"I do still wish I had a "turbo" button on my PC."
Remember when Sega was in the hardware business? It seems like forever ago, but the company was at one point a leader in the video-game console market. Their 16-bit offering, the Sega Genesis, blazed a trail among home-based video-game consoles. Notable games for the system included Altered Beast, Sonic the Hedgehog and — who could forget — Mortal Kombat, which Sega controversially decided to carry uncensored while Nintendo forced the game's developers to turn blood into sweat for the Super NES version. The follow-up consoles to the Genesis suffered, however. The 32-bit effort, the Sega Saturn, received a so-so reception in the U.S.; likewise for its 128-bit product, the Sega Dreamcast, which was released in 1998.
But the Dreamcast developed a niche, even after Sega officially discontinued support for the product and pulled out of the hardware business completely in 2001. A recent example of the cult following it has achieved came this year when the LulzSec hackers gave the Dreamcast a shout out on Twitter after Sega suffered a security breach: “@Sega - contact us. We want to help you destroy the hackers that attacked you. We love the Dreamcast, these people are going down.”
"The Sega Dreamcast. Fave games include: Street Fighter Alpha 3, both Power Stones, Street Fighter 3rd Strike, Grandia 2 and Skies of Arcadia :)"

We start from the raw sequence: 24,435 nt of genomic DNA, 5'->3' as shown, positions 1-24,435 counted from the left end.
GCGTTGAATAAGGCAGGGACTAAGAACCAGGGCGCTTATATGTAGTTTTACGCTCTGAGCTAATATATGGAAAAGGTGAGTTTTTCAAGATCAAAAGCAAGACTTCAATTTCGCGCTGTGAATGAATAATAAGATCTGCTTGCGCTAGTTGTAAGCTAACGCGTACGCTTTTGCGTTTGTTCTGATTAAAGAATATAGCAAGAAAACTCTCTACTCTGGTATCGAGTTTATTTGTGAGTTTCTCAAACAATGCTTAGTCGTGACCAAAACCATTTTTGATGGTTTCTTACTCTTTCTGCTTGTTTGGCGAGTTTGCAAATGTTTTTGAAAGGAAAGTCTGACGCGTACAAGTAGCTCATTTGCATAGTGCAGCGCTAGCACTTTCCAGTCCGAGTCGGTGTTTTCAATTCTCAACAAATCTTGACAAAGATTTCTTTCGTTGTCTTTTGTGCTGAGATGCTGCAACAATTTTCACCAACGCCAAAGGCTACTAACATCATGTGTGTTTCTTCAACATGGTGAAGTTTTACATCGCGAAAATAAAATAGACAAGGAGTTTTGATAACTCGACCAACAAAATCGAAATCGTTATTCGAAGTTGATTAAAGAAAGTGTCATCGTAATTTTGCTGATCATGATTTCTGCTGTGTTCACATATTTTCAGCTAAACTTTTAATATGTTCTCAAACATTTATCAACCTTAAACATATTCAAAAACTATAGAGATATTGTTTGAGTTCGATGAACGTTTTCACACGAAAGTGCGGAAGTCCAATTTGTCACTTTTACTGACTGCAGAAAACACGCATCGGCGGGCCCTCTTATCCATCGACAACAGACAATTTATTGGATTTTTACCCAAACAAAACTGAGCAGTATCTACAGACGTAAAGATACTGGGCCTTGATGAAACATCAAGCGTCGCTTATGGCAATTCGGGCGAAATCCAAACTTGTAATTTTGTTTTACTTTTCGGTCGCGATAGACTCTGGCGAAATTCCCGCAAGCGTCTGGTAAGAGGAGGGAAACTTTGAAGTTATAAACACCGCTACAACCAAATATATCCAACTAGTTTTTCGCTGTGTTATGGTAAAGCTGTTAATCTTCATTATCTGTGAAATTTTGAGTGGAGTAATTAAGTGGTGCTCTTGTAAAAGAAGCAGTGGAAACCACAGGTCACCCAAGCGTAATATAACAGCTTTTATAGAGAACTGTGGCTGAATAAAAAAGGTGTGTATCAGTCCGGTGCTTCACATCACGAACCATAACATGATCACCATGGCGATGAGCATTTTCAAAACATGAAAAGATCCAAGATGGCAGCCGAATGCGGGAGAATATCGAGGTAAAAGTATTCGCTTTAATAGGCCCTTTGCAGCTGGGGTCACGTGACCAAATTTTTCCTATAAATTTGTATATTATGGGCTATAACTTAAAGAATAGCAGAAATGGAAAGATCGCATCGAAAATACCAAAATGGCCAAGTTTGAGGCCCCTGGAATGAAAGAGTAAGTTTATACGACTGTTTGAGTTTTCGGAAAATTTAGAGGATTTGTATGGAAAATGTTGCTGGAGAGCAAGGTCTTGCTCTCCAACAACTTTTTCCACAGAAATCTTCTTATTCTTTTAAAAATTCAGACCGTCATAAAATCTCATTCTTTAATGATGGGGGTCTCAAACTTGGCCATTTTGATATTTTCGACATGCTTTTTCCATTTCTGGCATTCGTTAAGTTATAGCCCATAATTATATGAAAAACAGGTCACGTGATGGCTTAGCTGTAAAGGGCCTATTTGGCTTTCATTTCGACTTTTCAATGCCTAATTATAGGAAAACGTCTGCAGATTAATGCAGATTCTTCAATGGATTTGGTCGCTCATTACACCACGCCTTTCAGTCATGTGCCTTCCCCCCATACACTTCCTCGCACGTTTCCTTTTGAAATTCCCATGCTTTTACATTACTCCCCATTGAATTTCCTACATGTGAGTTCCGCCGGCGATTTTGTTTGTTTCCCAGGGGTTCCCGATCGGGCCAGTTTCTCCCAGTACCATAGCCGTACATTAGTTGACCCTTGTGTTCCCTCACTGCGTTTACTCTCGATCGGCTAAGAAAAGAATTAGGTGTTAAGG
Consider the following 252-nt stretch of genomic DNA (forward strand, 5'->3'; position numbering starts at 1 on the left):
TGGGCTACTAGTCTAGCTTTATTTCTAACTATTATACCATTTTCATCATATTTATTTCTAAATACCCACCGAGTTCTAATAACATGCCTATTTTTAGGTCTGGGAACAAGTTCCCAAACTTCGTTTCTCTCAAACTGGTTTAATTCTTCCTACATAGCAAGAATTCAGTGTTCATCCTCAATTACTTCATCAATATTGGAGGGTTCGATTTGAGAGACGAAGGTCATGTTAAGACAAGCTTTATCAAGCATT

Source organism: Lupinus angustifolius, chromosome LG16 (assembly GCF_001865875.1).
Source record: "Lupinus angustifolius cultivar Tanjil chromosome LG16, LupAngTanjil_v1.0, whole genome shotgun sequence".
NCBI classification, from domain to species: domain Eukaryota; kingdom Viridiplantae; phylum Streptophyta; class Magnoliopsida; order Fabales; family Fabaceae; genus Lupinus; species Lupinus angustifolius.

Think tablets are a new fad in mobile computing? Think again. In 1999, Vadem debuted the Vadem Clio, a tablet that transformed into a notebook with a full-fledged keyboard. Interestingly, the tablet that transforms into a notebook computer is a concept still in play today, as the ASUS Eee Pad Transformer demonstrates. One fun fact about the Clio: It was designed by frog design, the same firm that put Apple Computer on the map with its innovative designs in the company's early days.
"I still break out the old Vadem Clio every once in a while to see if it still works. Just for old times sake. I loved that device!"
In 1991, having your personal finances managed on the computer was a dream Microsoft made come true with the release of its personal accounting software, Microsoft Money. The program enabled users to balance checkbooks, pay bills online and manage household budgets digitally. There were flavors of the software that offered more features for business users as well. But with the rise of online banking, many of the software program’s features started being offered by banks directly. In 2009, Microsoft called it quits and announced that it would be sunsetting MS Money.